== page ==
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Presentation given in Strategic Management.

Presentation given in Strategic Management.

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Welch Welch Presentation Transcript

  • Jack Welch and the General Electric Management System Presentation for MGT4133 Momchil Metodiev – M00237116 Yash K. Bajaj – M00241969 Masood Junaid Bin– M00236383
  • Introduction – History of GE
    • GE was founded in 1892 – merger of Electric Light Company and the Thomas Houston Company;
    • GE became one of the largest industrial corporations in the 20 th century; constant growth and profits;
    • The only company that has remained a member of the Dow Jones index since its creation in 1896;
    • By 1981 it consisted of 33 different business groups.
  • Introduction – Jack Welch’s Career
    • Joined GE in 1960;
    • Spent time in several of the conglomerate’s business sectors;
    • Appointed CEO in 1981 – the choice surprised many people;
    • Retired in 2001;
    • Welch was revered as possibly the greatest manager in history.
  • Welch’s Philosophy & Actions
    • Some of Welch’s ideas countered what was held as common sense at the time, which was why many considered him a “maverick”;
    • Believed in constructive conflict, acknowledging disagreement and confronting reality – that led to open arguments with high-ranked managers;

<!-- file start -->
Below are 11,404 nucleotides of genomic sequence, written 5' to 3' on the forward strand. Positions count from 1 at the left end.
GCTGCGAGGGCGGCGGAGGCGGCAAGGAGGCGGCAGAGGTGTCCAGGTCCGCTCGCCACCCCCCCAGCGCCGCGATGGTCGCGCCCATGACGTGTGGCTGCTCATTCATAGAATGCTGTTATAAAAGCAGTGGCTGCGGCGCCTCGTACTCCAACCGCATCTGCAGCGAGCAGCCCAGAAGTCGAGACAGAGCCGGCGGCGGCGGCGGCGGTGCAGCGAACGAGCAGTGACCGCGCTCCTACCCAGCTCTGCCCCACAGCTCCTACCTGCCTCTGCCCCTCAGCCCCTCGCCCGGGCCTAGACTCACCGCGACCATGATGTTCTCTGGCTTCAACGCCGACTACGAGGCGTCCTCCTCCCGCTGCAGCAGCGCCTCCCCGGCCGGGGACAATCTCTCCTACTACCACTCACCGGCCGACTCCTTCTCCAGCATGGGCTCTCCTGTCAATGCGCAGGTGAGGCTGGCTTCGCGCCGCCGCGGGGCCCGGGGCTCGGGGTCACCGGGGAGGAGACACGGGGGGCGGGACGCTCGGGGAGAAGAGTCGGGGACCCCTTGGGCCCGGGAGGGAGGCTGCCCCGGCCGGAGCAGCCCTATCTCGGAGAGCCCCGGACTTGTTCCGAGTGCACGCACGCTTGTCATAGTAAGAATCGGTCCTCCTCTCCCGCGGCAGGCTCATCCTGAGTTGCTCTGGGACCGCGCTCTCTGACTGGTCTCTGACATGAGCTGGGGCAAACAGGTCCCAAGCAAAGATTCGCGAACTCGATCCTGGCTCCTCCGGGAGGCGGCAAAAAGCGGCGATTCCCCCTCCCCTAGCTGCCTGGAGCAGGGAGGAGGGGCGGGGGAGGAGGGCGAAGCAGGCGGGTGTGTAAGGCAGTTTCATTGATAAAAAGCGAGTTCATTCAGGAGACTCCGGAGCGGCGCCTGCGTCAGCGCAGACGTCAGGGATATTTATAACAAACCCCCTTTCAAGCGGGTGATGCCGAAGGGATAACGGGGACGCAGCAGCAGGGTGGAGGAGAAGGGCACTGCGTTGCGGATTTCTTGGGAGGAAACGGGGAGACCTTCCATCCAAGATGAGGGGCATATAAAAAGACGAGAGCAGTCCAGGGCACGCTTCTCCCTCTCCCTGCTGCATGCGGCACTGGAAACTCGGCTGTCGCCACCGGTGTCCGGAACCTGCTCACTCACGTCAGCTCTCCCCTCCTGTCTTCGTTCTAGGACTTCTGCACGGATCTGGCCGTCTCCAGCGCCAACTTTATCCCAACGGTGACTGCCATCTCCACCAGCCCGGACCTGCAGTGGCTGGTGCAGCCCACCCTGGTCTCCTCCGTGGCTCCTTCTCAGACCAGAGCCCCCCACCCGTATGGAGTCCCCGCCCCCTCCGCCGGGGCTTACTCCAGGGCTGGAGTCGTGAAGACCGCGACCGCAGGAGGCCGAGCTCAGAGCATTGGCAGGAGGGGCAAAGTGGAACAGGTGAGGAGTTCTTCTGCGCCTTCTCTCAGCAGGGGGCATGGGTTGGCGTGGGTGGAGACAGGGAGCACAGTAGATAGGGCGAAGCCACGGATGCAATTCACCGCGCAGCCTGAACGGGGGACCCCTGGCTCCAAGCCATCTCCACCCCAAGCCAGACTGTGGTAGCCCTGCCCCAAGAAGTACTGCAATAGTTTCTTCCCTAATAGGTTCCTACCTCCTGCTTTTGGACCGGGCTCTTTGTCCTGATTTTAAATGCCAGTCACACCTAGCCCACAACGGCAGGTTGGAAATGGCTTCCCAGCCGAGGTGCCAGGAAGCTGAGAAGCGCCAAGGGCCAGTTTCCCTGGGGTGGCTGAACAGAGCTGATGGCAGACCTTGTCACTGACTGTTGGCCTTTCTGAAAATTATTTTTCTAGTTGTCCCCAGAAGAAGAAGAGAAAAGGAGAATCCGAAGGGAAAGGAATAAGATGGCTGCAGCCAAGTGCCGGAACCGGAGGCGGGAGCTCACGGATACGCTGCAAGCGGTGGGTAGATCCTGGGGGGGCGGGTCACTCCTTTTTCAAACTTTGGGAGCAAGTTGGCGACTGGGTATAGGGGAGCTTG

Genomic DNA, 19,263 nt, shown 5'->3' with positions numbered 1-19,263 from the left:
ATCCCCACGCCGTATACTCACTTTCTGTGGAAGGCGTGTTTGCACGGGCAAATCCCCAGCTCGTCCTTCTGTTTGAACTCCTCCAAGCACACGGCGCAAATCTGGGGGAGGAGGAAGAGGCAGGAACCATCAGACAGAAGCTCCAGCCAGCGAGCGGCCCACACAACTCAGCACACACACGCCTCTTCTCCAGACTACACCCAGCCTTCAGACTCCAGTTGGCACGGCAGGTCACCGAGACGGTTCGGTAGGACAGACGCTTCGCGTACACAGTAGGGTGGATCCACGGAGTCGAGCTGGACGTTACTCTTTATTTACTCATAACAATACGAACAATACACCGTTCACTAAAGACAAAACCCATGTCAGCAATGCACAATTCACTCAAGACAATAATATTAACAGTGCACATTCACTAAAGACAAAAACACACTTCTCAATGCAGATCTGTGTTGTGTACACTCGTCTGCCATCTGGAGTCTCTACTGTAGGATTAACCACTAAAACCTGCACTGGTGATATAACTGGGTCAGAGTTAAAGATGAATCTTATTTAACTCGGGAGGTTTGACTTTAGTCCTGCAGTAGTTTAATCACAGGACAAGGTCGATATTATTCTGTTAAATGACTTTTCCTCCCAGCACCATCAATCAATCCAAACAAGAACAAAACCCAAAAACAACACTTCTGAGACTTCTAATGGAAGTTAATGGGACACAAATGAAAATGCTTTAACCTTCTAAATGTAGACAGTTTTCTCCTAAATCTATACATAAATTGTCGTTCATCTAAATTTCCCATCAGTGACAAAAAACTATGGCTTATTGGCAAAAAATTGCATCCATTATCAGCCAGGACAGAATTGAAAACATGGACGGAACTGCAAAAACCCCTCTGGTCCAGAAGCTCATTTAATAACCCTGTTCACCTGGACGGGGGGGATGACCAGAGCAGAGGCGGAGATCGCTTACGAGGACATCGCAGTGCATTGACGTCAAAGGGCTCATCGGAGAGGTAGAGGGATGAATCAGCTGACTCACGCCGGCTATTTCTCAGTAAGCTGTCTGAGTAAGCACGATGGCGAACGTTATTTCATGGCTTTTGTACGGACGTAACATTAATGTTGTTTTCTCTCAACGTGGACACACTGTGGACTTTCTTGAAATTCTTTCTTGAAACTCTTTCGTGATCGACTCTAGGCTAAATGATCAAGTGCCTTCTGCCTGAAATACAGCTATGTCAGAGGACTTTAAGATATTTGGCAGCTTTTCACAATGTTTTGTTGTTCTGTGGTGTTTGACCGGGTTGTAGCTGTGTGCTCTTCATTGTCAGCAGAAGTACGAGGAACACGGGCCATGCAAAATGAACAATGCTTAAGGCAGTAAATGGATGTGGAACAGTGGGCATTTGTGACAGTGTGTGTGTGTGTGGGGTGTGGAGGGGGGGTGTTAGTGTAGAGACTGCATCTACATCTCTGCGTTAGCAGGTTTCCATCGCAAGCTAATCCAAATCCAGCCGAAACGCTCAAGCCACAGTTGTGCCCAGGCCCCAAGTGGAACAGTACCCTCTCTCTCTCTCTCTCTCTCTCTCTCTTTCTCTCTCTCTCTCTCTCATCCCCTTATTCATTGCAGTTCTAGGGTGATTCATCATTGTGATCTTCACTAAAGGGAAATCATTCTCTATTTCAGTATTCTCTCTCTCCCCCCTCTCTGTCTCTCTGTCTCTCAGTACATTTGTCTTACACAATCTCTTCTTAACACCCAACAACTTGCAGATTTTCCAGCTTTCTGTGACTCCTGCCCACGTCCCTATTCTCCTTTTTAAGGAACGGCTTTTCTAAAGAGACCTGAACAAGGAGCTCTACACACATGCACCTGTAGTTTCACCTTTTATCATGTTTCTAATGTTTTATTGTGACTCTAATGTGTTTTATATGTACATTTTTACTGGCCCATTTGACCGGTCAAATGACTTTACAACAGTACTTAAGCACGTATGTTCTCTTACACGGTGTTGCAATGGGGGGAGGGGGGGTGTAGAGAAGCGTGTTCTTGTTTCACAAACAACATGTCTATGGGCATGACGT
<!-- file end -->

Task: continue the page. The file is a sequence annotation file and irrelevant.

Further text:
• His goal – to have his managers convince him, as well as themselves, that their approach would work; this makes them more confident and determined to succeed.
  • Welch’s Philosophy & Actions (Continued)
    • Real world achievements
    • Self-confidence
    • Simplicity
    • Speed
    • Winner
  • Welch’s Philosophy & Actions (Continued)
    • Annual planning meetings with the heads of the business units – Welch gave them 5 questions they had to answer
      • What are your market dynamics globally today, and where are they going over the next several years?
      • What actions have your competitors taken in the last three years to upset those global dynamics?
      • What have you done in the last three years to affect these dynamics?
      • What are the most dangerous things your competitor could do in the next three days to upset those dynamics?
      • What are the most effective things you could do to bring your desired impact on those dynamics?
  • Welch’s Philosophy & Actions (Continued)
    • ‘ Stretching’ meant using dreams to set business targets;
    • Welch saw good business leaders as visionaries who would be able to suit their visions to their companies and would be relentless in driving the vision to completion;
    • Those who did not share that vision could not last long in the company;
      • “ They wanted to sit back, to keep things the way they were. And that’s just what they did – until they and most of their staff had to go.”
  • Welch’s Philosophy & Actions (Continued)
    • Welch was opposed to the bureaucratic system that had taken over business; that is why he eliminated several layers of management positions;